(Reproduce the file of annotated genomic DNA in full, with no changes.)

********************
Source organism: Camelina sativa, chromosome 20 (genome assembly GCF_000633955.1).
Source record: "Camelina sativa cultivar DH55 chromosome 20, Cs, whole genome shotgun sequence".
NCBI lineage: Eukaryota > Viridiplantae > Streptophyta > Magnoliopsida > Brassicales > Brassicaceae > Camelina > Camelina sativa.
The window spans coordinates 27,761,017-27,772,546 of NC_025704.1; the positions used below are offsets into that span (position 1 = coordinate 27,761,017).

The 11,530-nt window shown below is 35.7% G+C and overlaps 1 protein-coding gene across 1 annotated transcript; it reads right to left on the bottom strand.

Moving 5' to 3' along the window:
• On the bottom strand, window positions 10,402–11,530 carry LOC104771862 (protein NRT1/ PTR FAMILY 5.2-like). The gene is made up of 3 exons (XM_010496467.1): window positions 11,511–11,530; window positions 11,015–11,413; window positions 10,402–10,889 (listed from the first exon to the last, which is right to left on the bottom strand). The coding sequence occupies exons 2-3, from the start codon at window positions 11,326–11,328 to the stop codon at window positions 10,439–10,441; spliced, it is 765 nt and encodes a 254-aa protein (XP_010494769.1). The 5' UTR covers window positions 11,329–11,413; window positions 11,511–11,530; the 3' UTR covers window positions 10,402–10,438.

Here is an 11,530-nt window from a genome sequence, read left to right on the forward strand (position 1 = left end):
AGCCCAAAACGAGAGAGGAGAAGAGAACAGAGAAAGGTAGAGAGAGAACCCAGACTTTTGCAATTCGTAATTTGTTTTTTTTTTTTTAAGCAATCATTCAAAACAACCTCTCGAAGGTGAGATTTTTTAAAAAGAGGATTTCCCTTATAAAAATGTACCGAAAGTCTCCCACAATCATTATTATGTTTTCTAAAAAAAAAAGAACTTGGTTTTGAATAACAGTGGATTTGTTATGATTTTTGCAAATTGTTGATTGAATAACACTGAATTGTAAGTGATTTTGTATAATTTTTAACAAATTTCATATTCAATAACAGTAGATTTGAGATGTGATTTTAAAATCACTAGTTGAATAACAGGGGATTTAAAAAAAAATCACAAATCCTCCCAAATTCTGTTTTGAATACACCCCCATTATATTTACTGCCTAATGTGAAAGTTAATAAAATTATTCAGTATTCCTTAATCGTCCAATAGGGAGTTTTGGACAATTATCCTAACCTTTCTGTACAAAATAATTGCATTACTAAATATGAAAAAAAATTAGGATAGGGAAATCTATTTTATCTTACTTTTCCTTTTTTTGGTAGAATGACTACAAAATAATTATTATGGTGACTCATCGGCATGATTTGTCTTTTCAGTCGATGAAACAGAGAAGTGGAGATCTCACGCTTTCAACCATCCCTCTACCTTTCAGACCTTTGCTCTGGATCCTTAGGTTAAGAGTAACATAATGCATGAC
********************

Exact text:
Source organism: Camelina sativa, chromosome 20 (genome assembly GCF_000633955.1).
Source record: "Camelina sativa cultivar DH55 chromosome 20, Cs, whole genome shotgun sequence".
NCBI lineage: Eukaryota > Viridiplantae > Streptophyta > Magnoliopsida > Brassicales > Brassicaceae > Camelina > Camelina sativa.
The window spans coordinates 27,761,017-27,772,546 of NC_025704.1; the positions used below are offsets into that span (position 1 = coordinate 27,761,017).

The 11,530-nt window shown below is 35.7% G+C and overlaps 1 protein-coding gene across 1 annotated transcript; it reads right to left on the bottom strand.

Moving 5' to 3' along the window:
• On the bottom strand, window positions 10,402–11,530 carry LOC104771862 (protein NRT1/ PTR FAMILY 5.2-like). The gene is made up of 3 exons (XM_010496467.1): window positions 11,511–11,530; window positions 11,015–11,413; window positions 10,402–10,889 (listed from the first exon to the last, which is right to left on the bottom strand). The coding sequence occupies exons 2-3, from the start codon at window positions 11,326–11,328 to the stop codon at window positions 10,439–10,441; spliced, it is 765 nt and encodes a 254-aa protein (XP_010494769.1). The 5' UTR covers window positions 11,329–11,413; window positions 11,511–11,530; the 3' UTR covers window positions 10,402–10,438.

Here is an 11,530-nt window from a genome sequence, read left to right on the forward strand (position 1 = left end):
AGCCCAAAACGAGAGAGGAGAAGAGAACAGAGAAAGGTAGAGAGAGAACCCAGACTTTTGCAATTCGTAATTTGTTTTTTTTTTTTTAAGCAATCATTCAAAACAACCTCTCGAAGGTGAGATTTTTTAAAAAGAGGATTTCCCTTATAAAAATGTACCGAAAGTCTCCCACAATCATTATTATGTTTTCTAAAAAAAAAAGAACTTGGTTTTGAATAACAGTGGATTTGTTATGATTTTTGCAAATTGTTGATTGAATAACACTGAATTGTAAGTGATTTTGTATAATTTTTAACAAATTTCATATTCAATAACAGTAGATTTGAGATGTGATTTTAAAATCACTAGTTGAATAACAGGGGATTTAAAAAAAAATCACAAATCCTCCCAAATTCTGTTTTGAATACACCCCCATTATATTTACTGCCTAATGTGAAAGTTAATAAAATTATTCAGTATTCCTTAATCGTCCAATAGGGAGTTTTGGACAATTATCCTAACCTTTCTGTACAAAATAATTGCATTACTAAATATGAAAAAAAATTAGGATAGGGAAATCTATTTTATCTTACTTTTCCTTTTTTTGGTAGAATGACTACAAAATAATTATTATGGTGACTCATCGGCATGATTTGTCTTTTCAGTCGATGAAACAGAGAAGTGGAGATCTCACGCTTTCAACCATCCCTCTACCTTTCAGACCTTTGCTCTGGATCCTTAGGTTAAGAGTAACATAATGCATGAC